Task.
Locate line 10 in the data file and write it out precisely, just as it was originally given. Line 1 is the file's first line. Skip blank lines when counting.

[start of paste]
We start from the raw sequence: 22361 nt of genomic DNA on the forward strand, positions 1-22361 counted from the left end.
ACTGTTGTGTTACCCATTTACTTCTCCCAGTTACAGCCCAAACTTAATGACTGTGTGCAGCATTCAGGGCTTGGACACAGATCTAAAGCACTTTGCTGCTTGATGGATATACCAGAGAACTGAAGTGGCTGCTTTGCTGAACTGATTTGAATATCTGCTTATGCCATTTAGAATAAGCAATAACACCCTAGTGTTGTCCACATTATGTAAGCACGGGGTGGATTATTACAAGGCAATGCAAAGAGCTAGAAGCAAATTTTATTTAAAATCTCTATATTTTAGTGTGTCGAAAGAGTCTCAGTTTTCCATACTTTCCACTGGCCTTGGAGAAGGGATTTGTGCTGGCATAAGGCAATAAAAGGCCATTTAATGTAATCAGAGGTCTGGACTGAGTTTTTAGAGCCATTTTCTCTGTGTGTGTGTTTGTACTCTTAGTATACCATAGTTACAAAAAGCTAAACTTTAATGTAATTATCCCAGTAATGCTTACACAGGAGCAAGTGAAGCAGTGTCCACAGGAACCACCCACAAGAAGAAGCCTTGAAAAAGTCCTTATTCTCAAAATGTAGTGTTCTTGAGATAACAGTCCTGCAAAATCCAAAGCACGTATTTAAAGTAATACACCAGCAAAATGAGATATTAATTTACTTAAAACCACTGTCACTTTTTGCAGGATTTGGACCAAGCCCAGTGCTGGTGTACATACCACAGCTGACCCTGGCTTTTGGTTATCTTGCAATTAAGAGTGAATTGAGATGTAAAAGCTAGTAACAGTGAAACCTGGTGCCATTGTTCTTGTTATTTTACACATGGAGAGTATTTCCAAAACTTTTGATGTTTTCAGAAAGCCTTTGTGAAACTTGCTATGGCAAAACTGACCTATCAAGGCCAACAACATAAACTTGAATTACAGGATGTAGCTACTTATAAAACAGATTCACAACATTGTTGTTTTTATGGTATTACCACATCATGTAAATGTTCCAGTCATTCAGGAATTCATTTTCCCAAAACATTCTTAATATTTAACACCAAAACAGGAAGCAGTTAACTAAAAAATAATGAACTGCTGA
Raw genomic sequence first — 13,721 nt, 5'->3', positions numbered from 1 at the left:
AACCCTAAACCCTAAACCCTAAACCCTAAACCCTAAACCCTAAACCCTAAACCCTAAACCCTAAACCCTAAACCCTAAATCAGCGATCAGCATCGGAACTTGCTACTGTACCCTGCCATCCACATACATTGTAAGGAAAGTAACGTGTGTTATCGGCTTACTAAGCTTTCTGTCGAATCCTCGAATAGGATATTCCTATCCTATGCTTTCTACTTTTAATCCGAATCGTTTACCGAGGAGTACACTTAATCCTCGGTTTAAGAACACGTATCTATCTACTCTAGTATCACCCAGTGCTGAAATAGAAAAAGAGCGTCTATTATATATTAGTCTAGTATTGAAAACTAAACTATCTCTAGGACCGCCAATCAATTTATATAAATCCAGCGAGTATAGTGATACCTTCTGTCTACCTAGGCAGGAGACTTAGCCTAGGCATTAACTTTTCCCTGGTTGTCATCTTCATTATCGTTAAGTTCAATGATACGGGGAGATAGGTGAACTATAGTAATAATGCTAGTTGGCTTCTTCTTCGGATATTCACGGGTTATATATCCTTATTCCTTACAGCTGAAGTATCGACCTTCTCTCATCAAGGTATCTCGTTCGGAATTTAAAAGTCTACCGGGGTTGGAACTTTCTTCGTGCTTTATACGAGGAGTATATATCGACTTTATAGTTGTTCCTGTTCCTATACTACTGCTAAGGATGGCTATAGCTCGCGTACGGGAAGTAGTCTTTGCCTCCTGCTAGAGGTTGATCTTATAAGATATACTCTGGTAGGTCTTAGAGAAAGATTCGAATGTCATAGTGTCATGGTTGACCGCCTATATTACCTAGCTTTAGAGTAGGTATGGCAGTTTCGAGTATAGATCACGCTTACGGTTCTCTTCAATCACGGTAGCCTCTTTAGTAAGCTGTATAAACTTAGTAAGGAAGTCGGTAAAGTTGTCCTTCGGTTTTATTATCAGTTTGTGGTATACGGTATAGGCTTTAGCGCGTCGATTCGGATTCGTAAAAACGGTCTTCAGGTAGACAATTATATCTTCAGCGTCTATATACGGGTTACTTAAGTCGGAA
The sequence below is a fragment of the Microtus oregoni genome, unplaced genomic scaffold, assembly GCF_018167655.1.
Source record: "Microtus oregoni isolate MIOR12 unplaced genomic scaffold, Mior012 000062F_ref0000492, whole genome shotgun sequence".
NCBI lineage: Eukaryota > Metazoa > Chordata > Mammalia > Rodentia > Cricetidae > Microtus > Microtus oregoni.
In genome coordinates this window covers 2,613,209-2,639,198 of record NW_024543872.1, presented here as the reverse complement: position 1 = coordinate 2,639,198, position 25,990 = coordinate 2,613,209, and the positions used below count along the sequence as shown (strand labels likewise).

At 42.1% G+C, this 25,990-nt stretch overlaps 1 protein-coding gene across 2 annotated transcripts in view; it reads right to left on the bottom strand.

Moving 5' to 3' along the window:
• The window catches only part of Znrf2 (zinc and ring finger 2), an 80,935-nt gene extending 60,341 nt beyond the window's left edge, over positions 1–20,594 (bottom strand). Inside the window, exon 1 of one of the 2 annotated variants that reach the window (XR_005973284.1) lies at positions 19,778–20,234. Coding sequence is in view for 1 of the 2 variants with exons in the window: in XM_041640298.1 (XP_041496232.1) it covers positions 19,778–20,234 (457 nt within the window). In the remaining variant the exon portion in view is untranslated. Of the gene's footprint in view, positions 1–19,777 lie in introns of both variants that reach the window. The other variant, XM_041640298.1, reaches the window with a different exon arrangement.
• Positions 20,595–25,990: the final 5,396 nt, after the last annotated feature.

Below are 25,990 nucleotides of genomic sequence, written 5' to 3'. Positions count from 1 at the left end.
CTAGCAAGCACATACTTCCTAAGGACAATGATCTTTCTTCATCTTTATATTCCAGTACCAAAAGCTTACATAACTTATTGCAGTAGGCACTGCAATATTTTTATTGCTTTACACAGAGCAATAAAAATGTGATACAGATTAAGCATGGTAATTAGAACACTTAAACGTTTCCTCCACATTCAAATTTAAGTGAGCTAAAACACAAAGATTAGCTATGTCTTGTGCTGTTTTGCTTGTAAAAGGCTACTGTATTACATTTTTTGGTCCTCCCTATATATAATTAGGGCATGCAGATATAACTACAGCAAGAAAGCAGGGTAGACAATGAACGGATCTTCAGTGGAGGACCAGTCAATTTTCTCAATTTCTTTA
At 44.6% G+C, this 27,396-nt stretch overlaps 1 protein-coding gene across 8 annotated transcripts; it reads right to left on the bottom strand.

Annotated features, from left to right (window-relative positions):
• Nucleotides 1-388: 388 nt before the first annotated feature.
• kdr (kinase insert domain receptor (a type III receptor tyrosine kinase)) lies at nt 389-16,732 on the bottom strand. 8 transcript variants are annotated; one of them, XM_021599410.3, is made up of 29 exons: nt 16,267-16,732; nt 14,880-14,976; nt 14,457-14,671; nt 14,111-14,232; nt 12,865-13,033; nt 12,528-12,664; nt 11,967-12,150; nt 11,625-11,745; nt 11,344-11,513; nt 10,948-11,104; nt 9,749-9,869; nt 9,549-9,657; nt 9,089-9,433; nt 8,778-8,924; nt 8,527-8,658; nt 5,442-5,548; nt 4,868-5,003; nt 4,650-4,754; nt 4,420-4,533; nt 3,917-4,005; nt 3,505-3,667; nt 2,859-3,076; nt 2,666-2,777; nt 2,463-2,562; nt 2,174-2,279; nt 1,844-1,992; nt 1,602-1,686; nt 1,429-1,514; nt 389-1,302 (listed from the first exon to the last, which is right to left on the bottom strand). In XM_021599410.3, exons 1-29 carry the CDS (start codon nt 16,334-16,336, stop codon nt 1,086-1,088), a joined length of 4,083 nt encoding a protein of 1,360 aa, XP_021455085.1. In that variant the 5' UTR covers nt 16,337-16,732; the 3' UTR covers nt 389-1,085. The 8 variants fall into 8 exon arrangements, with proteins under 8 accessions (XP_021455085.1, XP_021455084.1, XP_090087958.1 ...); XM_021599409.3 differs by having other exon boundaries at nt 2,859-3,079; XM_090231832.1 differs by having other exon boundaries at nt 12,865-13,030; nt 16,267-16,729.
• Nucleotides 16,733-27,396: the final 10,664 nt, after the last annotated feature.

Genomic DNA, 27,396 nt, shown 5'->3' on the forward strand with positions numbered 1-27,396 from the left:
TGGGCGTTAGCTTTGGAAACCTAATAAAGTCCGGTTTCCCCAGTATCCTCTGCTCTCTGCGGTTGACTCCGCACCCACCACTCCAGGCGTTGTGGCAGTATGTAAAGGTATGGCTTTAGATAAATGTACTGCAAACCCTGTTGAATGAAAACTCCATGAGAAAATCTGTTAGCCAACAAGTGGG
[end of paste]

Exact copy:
Moving 5' to 3' along the window: